Trump’s War Policy in Syria
A prudent foreign policy is different from a “proportional” response to a specific event, because it involves establishing the ends that the chosen means are supposed to serve. In other words, foreign policy requires strategic thinking, and, in Syria, US President Donald Trump has shown no evidence of it.
LONDON – Clearly, the last word has not been said about the chemical weapons attack on Khan Sheikhoun in Idlib Province, Syria, on April 4, which left 85 dead and an estimated 555 injured. But three points – concerning responsibility for the attack, the United States’ military response to it, and the episode’s effect on the course of Syria’s civil war – need to be made.
First, all governments lie, not congenitally, but when it suits them and they think they can get away with it. This must be the premise of any effort to establish the truth about what happened. A good starting point is that democratic governments lie less often than authoritarian regimes, because they are less likely to get away with it. So one should prefer Russian President Vladimir Putin’s account to Syrian President Bashar al-Assad’s, and US President Donald Trump’s account to Putin’s.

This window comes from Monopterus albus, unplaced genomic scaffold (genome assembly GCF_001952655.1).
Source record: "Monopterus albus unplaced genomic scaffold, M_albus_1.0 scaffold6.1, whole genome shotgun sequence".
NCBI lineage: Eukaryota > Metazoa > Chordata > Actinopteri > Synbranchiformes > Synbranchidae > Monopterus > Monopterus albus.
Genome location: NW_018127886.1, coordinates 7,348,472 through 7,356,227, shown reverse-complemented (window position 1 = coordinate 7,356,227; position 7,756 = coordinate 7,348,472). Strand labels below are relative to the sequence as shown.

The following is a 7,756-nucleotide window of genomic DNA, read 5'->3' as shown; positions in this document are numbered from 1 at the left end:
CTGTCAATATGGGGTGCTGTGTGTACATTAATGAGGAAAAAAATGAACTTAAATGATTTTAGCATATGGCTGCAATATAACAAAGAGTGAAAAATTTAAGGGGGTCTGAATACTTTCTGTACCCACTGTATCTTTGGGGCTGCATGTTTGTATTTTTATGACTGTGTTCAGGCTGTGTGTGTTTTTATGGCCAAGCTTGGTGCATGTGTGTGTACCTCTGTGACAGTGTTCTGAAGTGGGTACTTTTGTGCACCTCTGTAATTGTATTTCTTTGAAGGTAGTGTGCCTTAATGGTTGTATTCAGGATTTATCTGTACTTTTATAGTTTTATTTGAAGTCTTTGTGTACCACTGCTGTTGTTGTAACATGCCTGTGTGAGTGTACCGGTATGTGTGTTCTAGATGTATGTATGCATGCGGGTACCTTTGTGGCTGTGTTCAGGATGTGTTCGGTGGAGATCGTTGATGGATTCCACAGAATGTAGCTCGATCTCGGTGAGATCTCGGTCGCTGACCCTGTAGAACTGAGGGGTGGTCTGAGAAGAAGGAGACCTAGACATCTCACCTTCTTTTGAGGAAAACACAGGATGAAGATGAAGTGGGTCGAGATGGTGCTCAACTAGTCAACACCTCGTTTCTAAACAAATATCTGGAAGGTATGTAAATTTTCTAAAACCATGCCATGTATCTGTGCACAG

According to Assad, the massacre was a “fabrication.” Putin, by contrast, admits that the massacre happened, but claims that the stock of chemical weapons was in rebel-held territory and was released either deliberately, to discredit the regime, or accidentally by government bombing. Finally, the Trump administration cites conclusive evidence that the attack was planned and carried out by the Assad government. All three call for an “objective” inquiry into the circumstances surrounding the “event,” but disagree on what would count as “objective.”